Chipping and the Importance of Prep Work

Have you ever wondered why it’s best to prep surfaces prior to using Miss Mustard Seed’s Milk Paint?  What exactly is in our Milk Paint that causes it to randomly resist and flake off of surfaces every now and then?  And is prep work really that important?  Can’t you just wing it?

Photo via The Golden Sycamore

These are good questions, aren’t they?  Let’s begin by exploring exactly what Miss Mustard Seed’s Milk Paint is and how it’s different from other types of paint.  MMSMP has five simple ingredients – chalk, clay, limestone, powdered milk protein (otherwise known as casein) and pigments.  The powdered casein is the “milk” part of Milk Paint!

Did you catch that?  The ingredients are very simple and there’s only five of them.  That’s literally all that’s inside of a pouch of Miss Mustard Seed’s Milk Paint – five simple, basic, and primitive ingredients.

Milk paint powder 4

There aren’t any binders to help keep the ingredients mixed together once water is introduced.

Photo via Eight Hundred Furniture

There are no suspenders to keep all of the pigments consistent throughout the paint once it’s all mixed in a cup.

And there are no extra additives in the powdered mix to help Milk Paint adhere once it is applied.

You see, Milk Paint is an incredibly basic product.  It’s not like most modern paints that you’re familiar with in the paint world (latex, oil, chalk, clay, acrylic, etc.).  Once it’s mixed to the proper consistency (when it runs off a stir stick in a steady ribbon), Milk Paint will always be thinner than pre-mixed modern paints.  It doesn’t have the additives that modern paint does that allow the product to bond to most surfaces.  It’s not processed.  Milk Paint simply is not formulated that way.  Milk Paint is as broken down as you can get when it comes to paint, and that’s what makes it so incredibly special!

A good way to compare Milk Paint with modern paint is to think about peanut butter.  If you imagine a jar of natural peanut butter that has not been processed, typically the oil has separated from the butter itself and it needs to be mixed to be reincorporated once you open the container.  It has a chunkier consistency and is not perfectly smooth.  There are bits of broken peanuts in the mixture and it has a simpler taste.  It doesn’t spread the same across a piece of bread and the ingredient list is relatively short.  Milk Paint is like natural peanut butter.

Now compare that with processed or modern peanut butter.  When you open the jar, its consistency is the same throughout the container.  There are no natural variations in the color.  It’s smooth and easy to get out of the can.  It spreads well.  It’s processed to be that way, and the ingredient list is much longer and a bit more complicated to pronounce.  Modern paints are like processed peanut butter.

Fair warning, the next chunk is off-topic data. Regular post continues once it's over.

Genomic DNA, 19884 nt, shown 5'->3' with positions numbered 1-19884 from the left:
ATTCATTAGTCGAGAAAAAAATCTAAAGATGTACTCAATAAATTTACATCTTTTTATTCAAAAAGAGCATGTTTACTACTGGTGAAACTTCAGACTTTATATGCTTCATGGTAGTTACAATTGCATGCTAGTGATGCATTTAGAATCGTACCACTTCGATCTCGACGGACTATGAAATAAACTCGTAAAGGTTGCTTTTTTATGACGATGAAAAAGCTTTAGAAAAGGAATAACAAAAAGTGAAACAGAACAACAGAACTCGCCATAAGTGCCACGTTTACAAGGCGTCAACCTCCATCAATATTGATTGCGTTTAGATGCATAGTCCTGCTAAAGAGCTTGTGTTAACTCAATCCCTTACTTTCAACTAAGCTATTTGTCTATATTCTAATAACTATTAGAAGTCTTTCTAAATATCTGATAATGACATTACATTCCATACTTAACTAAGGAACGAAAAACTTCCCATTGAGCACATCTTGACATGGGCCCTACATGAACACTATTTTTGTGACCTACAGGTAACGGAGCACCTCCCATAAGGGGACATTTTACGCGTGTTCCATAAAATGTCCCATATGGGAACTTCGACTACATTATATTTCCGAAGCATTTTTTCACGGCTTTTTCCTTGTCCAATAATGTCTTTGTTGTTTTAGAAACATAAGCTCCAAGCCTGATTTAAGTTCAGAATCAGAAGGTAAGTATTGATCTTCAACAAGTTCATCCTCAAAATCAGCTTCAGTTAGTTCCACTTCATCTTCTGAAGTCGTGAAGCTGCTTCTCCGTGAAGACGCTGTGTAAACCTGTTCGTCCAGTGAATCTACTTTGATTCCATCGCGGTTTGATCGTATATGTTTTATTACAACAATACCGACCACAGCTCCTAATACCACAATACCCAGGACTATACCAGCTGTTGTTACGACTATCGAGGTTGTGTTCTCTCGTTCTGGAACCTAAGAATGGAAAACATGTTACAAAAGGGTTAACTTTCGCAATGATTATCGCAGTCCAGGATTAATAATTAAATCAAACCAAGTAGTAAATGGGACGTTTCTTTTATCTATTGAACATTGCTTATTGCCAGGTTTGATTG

One isn’t necessarily better than the other.  It all really depends on your personal preferences and how you like your peanut butter.  You can’t expect a natural product to look like, smell like, and behave the same way as a processed product, can you?  They are simply not formulated the same way, so your expectations of the products can’t be the same.

Do you need to go get a snack from the kitchen now?  It’s okay.  We’ll wait…

Miss Mustard Seed’s Milk Paint works best on raw wood surfaces.  It’s naturally thin viscosity allows it to soak in like a stain rather than laying thickly on the surface and drying like a coat of nail polish.  The pigments in Milk Paint provide gorgeous color while still preserving the wood grain.  It acts like a colored stain rather than a paint on raw wood surfaces.

But let’s face it, most of the pieces that we own in our homes already have some kind of finish on them.  The majority of furniture that is available to buy and paint is not raw wood.  Either it has a coat of some sort of paint or design on it already, like this workbench.

Or pieces have a stain and a topcoat, like this empire dresser.

These existing finishes have a big impact on how Milk Paint will behave, and it’s important to realize that the surface you are painting plays a major role in the painting process.  Now we’re not going to get all weird on you and say that furniture has a personality, but it is safe to say that pieces range in how well they “play” with MMS Milk Paint.

The smoother and glossier your surface is, the more Milk Paint will have a tough time adhering to it.  It actually won’t adhere at all in some cases and it will simply fall off in patches, or “chips” as we call it.  This is why Milk Paint can randomly chip and flake on some furniture makeovers.  It is resisting adhering to a smooth, glossy, or oily surface and its primitive nature doesn’t have any extra adhesive properties to force it to cling on.

Now this is not necessarily a bad thing!  The random chipping of MMS Milk Paint provides painters with an authentically aged and old world finish.

It creates a look that seems as if it has always been there for decades.

This authentically old finish perfectly compliments vintage and antique pieces of furniture.

Now what is gained in some aspects of using Milk Paint is lost in other areas, particularly regarding adhesion.  As we mentioned earlier, Milk Paint will resist surfaces that are smooth, shiny, glossy, or oily.  That is why prep work may be required when using Miss Mustard Seed’s Milk Paint.